Who was the father of modern American fly-fishing? Most anglers would say, without pause, Theodore Gordon. Oh, a few might plump for George LaBranche, whose 1914 book The Dry Fly and Fast Water cocked a refreshingly American eye at stuffy British traditions, or Preston Jennings, whose Book of Trout Flies in 1935 gave anglers their first serious tome on American stream entomology. But the majority will opt for Gordon (1854-1915), the slim, dark, tubercular hermit of the Neversink who, while never writing a book of his own, nevertheless is supposed to have introduced the dry fly to America.
Bunk! So says Paul Schullery in American Fly Fishing: A History (Nick Lyons Books, $29.95). Anglers had been fishing flies "dry"—on, or at least in, the surface film—ever since they saw trout taking live flies there. Gordon "fathered" nothing of major significance, though his few writings, mainly for the British Fishing Gazette, prefigured much that came later. According to Schullery, no one really "fathered" anything in the sport, in the sense of introducing a concept where nothing relevant existed. "Fly fishing in America has evolved as the fish and their waters required," Schullery writes.
Schullery, the executive director of the American Museum of Fly Fishing in Manchester, Vt., from 1977 to 1982, pored over hundreds of books, diaries and letters, and studied flies, rods and reels used by earlier anglers. Most fishing history, he maintains, takes the form of a Parade of Famous Dead Anglers. At first he found this parade very romantic: "A simple story, full of good, smart people who worked together for centuries to give me this grand sport. But as soon as I looked a little closer I found not history but a sort of idealization of history—a startling blend of fact, myth and hero worship."
Nowhere did he find more bombast than in the case of Gordon. In fact, Schullery points out, the man is credited with introducing or inventing nearly every important element of modern American fly-fishing: the streamer, the artificial nymph, the spare Catskill style of dry-fly tying, the concern for trout stream conservation, and insect imitation itself. Not so, says Schullery, who gives us the real stories:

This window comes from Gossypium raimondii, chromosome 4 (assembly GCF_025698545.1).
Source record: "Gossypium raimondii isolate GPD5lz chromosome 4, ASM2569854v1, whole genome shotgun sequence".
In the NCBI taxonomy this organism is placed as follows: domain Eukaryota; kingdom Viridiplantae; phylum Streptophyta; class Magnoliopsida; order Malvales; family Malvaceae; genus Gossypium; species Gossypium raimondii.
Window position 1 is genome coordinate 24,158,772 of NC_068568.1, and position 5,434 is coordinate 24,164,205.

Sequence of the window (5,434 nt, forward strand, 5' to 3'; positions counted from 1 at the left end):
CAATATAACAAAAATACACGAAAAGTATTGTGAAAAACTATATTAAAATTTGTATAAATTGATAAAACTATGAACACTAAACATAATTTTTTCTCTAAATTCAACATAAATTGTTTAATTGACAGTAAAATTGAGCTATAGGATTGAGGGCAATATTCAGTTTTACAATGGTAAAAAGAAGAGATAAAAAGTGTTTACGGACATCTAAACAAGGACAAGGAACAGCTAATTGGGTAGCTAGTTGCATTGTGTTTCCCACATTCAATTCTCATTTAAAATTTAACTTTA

•The streamer, a fly tied to imitate a small baitfish, had been fished in England at least since the 1840s. Robert Barnwell Roosevelt (Teddy's uncle) knew quite well by 1862 that the tinsel-wrapped Scarlet Ibis, with which he caught sea-run Long Island trout, was taken by them for a baitfish.
•Earlier writers like John Harrington Keene and Louis Rhead, a contemporary of Gordon's, wrote far more—and more enthusiastically—of nymphs than Gordon ever did. (Rhead, in 1922, even described a nymphing technique that, through "angler's amnesia" and each generation's need to reinvent the past, is known to us as the Leisenring Lift, after James Leisenring, who described the technique again in 1941.)
•Gordon's flies, though tied with a spare elegance, had their wings aft of the hackle. The wings themselves were slanted backward, and unlike many Catskill-style flies from Roy Steenrod to Walt Dette, they had no bare neck behind the hook eye. Gordon's were more British than American.
•Gordon was indeed concerned with the degradation of trout streams, but so were many American writers for the 60 years before he began writing.
•Tough Gordon wrote a lot about suict imitation, the flies he used and tied were largely impressionistic. His most famous, the Quill Gordon, is adaptable to the hatches of many insects on which trout feed, especially if tied in ever lighter colors as the season progresses.
The debunking of the Gordon myth, though, is only one small part of this cogent, carefully reasoned paean to the history of American fly-fishing. If it raises hackles from the Catskills to the Rockies, the Kennebec to the Sierras, all the better. As Schullery himself says, the nicest thing about fly-fishing is its "irresolvables."